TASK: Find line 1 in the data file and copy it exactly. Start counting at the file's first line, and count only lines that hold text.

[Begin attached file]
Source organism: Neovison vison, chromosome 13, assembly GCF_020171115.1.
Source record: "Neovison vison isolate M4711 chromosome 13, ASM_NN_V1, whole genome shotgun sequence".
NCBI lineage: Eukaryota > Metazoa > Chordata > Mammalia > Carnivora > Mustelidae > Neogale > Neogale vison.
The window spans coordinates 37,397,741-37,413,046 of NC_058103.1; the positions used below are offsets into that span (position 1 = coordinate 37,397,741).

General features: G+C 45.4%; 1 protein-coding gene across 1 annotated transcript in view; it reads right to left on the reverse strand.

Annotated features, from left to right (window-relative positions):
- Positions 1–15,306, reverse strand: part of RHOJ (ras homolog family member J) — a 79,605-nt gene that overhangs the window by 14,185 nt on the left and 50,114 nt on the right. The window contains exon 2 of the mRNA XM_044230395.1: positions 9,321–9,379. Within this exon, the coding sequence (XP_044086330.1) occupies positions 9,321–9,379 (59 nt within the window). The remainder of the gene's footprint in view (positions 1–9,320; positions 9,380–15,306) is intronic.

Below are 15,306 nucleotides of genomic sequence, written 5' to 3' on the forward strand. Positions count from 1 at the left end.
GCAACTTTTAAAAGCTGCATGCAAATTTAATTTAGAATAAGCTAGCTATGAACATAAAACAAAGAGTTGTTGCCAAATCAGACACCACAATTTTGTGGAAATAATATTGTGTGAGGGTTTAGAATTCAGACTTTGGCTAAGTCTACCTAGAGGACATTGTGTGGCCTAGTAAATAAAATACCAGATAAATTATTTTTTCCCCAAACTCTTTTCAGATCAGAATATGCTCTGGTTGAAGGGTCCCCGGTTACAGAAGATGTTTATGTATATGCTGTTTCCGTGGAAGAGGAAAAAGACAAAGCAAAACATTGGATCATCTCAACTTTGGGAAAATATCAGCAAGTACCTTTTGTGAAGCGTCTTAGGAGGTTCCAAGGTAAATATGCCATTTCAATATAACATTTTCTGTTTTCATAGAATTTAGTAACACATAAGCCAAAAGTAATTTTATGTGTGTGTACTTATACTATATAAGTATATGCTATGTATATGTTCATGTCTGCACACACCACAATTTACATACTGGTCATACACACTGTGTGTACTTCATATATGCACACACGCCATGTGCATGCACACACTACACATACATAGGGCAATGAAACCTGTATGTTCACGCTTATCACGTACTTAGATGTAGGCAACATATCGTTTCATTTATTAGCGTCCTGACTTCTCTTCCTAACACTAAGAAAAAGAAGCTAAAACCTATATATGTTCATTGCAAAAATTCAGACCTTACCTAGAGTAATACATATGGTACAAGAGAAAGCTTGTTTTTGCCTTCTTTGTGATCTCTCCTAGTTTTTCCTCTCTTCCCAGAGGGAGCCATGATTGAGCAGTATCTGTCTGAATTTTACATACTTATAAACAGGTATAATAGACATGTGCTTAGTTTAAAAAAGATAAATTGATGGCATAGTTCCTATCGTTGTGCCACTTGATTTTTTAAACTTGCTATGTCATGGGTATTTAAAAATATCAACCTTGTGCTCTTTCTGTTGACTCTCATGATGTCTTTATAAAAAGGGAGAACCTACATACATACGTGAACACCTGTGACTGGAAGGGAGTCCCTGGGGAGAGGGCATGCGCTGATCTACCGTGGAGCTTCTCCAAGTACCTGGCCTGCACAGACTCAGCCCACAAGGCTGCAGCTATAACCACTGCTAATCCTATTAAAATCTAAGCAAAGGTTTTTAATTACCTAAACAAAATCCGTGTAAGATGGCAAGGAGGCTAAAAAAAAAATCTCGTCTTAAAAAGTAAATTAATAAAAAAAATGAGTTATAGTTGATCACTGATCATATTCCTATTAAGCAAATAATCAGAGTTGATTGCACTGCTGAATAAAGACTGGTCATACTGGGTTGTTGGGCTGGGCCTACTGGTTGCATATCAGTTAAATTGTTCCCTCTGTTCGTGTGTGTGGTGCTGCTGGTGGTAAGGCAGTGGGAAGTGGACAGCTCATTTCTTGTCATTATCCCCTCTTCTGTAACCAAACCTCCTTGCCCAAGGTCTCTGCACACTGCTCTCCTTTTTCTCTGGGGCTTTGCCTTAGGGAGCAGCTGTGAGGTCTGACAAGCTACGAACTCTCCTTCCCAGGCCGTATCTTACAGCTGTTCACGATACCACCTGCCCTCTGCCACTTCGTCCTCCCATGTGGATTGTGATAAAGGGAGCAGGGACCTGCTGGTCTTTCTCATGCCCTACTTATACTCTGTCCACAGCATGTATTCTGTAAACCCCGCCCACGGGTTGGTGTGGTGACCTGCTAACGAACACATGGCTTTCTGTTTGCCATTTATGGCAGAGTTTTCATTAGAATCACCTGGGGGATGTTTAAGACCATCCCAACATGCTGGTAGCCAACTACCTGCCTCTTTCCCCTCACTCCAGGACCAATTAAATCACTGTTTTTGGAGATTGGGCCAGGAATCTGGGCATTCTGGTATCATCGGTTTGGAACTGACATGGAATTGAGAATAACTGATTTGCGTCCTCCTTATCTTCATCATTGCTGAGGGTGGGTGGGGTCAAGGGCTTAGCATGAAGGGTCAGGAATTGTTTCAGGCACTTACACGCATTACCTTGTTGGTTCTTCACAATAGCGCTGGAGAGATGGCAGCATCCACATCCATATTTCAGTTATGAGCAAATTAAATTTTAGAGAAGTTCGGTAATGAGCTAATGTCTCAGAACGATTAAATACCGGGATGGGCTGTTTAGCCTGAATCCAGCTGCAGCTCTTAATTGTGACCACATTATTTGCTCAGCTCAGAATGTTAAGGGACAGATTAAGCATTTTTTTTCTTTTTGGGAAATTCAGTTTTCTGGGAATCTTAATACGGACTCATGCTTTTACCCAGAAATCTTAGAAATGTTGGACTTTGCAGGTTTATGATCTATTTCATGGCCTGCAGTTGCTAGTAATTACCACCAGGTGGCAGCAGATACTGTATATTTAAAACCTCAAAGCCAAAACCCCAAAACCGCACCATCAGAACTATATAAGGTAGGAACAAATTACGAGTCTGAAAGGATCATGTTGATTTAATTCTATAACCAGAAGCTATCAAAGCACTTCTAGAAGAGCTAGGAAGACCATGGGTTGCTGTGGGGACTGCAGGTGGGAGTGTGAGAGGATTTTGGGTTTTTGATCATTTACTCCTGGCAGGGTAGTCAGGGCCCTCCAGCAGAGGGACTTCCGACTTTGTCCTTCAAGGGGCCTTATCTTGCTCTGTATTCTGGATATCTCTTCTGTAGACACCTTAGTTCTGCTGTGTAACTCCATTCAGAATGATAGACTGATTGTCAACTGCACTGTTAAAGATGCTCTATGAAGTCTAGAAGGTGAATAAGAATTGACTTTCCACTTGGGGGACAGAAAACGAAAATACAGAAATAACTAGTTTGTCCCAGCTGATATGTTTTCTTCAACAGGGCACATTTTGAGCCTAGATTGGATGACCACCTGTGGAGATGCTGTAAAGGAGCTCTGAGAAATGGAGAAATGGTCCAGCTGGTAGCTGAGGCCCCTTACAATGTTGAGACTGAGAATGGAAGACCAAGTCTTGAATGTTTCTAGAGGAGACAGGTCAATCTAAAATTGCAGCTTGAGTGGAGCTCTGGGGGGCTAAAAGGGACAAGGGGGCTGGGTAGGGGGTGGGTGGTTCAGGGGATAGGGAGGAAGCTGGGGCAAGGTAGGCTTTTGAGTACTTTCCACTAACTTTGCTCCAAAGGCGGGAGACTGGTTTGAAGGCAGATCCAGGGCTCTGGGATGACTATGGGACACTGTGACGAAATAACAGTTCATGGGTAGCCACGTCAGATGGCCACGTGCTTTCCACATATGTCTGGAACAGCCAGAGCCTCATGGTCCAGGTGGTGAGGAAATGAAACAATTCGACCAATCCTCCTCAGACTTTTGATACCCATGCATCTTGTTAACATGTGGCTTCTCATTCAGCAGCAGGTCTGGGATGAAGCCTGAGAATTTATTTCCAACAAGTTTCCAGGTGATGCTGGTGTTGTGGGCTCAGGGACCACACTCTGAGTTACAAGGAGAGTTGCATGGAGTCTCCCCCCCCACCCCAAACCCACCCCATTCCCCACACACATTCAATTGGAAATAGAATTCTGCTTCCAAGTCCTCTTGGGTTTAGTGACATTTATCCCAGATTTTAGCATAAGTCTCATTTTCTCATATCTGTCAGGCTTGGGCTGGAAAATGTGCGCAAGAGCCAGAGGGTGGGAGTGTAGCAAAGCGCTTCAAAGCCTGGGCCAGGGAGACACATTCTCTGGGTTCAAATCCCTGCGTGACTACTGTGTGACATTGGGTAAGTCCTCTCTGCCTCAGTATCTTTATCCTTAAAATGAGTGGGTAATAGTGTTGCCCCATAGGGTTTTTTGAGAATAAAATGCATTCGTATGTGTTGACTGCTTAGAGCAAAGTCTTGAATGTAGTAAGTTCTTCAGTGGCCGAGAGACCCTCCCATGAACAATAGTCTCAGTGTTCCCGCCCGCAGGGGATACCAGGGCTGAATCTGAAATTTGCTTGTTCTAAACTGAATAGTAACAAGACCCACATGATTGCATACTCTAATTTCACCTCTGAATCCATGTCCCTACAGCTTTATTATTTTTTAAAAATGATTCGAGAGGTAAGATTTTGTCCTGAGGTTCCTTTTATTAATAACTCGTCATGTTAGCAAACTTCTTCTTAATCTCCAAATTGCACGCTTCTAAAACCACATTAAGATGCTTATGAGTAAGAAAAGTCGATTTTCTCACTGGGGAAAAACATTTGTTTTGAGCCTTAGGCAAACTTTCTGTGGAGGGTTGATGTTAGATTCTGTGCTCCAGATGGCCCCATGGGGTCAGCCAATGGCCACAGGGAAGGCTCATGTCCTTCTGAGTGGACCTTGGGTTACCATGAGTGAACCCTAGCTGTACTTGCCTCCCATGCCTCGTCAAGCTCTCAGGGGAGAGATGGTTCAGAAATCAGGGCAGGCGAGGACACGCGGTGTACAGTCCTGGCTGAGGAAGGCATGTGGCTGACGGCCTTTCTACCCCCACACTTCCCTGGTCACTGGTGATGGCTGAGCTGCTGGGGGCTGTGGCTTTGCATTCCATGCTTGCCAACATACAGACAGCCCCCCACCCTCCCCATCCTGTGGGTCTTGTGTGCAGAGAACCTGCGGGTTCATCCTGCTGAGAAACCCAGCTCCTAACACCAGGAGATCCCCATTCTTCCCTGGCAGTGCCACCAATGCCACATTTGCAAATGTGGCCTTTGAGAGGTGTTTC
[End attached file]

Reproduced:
Source organism: Neovison vison, chromosome 13, assembly GCF_020171115.1.